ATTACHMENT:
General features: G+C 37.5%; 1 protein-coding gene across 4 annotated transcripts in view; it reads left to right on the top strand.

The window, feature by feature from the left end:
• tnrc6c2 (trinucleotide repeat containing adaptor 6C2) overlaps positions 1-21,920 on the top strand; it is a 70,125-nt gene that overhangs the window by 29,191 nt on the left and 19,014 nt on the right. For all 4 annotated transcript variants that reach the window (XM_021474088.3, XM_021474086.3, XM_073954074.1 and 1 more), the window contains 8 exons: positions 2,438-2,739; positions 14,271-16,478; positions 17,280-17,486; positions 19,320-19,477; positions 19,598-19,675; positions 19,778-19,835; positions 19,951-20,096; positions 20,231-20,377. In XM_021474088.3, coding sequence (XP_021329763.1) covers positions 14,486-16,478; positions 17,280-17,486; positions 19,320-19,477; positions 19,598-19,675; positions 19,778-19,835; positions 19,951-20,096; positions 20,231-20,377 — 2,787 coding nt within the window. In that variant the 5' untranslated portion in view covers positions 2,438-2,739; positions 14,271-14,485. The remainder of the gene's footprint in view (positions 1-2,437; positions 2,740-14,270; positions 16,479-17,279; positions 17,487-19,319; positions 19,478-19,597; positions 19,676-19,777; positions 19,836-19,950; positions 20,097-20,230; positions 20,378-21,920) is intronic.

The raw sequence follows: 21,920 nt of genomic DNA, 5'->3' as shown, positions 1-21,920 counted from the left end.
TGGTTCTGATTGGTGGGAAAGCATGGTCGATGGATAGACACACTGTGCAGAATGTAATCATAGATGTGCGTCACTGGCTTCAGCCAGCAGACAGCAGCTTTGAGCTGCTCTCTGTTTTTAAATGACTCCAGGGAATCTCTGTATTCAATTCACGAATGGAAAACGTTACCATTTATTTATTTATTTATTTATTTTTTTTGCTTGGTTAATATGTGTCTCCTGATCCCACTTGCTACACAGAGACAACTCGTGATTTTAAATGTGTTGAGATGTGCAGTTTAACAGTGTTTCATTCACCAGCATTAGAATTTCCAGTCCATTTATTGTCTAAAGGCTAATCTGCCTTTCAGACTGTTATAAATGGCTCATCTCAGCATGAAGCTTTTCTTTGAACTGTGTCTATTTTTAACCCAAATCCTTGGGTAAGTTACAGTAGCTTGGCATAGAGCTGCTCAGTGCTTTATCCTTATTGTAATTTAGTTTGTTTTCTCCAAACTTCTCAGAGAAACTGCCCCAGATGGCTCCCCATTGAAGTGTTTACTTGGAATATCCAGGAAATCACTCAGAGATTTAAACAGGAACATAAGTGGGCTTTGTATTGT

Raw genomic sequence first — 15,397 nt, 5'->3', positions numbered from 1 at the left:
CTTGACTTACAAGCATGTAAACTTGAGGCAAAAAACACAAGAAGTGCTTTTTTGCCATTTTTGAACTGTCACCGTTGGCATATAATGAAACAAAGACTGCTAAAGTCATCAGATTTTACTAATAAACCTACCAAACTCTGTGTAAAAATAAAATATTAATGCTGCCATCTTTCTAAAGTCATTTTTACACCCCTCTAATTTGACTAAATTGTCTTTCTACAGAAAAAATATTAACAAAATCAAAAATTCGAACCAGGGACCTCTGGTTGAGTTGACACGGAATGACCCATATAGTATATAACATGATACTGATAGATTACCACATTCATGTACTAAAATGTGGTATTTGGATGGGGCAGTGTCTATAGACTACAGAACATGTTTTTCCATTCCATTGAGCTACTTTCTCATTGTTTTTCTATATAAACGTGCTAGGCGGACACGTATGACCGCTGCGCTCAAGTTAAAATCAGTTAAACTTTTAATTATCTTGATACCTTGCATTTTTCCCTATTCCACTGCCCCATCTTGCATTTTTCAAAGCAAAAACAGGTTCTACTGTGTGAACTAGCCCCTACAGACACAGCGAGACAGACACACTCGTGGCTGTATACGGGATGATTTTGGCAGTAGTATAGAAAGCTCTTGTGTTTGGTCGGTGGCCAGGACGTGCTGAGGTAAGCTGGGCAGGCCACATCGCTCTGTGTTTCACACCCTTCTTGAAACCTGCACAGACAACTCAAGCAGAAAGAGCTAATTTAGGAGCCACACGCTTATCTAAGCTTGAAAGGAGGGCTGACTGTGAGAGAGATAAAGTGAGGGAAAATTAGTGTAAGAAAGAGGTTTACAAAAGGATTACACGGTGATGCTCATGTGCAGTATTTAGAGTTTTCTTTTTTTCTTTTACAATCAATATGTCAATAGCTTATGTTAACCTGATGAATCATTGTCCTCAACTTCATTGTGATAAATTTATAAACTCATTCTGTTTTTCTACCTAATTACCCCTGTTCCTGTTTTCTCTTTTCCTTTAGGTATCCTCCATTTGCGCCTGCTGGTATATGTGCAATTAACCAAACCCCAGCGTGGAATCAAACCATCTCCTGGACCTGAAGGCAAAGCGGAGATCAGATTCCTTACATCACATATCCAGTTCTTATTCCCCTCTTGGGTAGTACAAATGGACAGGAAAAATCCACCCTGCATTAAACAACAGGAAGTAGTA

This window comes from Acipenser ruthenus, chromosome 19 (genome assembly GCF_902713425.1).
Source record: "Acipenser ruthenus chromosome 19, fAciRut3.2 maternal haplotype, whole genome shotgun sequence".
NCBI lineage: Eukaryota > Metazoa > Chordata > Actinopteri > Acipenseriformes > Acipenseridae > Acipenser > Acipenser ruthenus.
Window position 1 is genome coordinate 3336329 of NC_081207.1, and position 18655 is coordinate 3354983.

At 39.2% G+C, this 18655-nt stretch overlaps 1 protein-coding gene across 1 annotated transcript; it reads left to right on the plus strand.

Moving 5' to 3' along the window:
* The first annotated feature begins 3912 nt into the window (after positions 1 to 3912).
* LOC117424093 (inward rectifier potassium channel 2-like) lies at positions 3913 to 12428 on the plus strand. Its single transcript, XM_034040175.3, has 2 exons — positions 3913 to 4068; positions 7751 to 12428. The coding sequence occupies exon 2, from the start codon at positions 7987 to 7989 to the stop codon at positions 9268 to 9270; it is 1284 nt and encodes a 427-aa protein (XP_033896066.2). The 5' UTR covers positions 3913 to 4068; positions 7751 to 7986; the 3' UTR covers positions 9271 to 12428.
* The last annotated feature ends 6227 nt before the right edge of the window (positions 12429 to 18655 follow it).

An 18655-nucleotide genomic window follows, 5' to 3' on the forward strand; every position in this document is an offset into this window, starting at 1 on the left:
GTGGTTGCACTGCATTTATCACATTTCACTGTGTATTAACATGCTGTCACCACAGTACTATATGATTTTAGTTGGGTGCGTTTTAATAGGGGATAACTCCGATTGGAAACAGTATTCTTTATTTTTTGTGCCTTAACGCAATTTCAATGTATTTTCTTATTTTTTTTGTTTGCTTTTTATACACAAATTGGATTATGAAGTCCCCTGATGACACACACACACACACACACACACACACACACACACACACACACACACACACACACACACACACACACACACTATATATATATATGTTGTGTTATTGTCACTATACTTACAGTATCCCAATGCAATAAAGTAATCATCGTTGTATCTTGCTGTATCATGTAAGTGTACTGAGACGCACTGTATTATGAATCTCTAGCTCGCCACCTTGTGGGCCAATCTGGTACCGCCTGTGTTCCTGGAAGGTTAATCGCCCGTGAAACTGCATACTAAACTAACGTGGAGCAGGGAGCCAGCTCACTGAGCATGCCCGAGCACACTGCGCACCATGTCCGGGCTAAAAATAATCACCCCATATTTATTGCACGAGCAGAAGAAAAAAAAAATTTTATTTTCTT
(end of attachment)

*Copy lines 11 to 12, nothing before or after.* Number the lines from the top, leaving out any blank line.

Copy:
Window position 1 is genome coordinate 3336329 of NC_081207.1, and position 18655 is coordinate 3354983.

At 39.2% G+C, this 18655-nt stretch overlaps 1 protein-coding gene across 1 annotated transcript; it reads left to right on the plus strand.